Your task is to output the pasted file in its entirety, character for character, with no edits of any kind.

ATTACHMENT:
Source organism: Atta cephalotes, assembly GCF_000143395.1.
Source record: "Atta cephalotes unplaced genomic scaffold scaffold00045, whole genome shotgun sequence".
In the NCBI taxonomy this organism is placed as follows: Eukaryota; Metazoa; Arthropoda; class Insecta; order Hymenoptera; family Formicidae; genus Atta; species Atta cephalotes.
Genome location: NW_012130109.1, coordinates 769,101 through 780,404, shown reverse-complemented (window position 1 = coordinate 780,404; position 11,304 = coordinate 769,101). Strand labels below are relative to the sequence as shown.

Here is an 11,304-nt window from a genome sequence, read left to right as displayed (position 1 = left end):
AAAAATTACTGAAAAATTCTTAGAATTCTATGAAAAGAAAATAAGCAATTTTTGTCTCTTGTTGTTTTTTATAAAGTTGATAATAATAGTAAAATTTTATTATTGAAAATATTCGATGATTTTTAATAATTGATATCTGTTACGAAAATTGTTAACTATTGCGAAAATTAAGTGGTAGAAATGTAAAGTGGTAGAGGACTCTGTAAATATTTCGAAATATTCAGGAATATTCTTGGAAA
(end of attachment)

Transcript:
Source organism: Atta cephalotes, assembly GCF_000143395.1.
Source record: "Atta cephalotes unplaced genomic scaffold scaffold00045, whole genome shotgun sequence".
In the NCBI taxonomy this organism is placed as follows: Eukaryota; Metazoa; Arthropoda; class Insecta; order Hymenoptera; family Formicidae; genus Atta; species Atta cephalotes.
Genome location: NW_012130109.1, coordinates 769,101 through 780,404, shown reverse-complemented (window position 1 = coordinate 780,404; position 11,304 = coordinate 769,101). Strand labels below are relative to the sequence as shown.

Here is an 11,304-nt window from a genome sequence, read left to right as displayed (position 1 = left end):
AAAAATTACTGAAAAATTCTTAGAATTCTATGAAAAGAAAATAAGCAATTTTTGTCTCTTGTTGTTTTTTATAAAGTTGATAATAATAGTAAAATTTTATTATTGAAAATATTCGATGATTTTTAATAATTGATATCTGTTACGAAAATTGTTAACTATTGCGAAAATTAAGTGGTAGAAATGTAAAGTGGTAGAGGACTCTGTAAATATTTCGAAATATTCAGGAATATTCTTGGAAA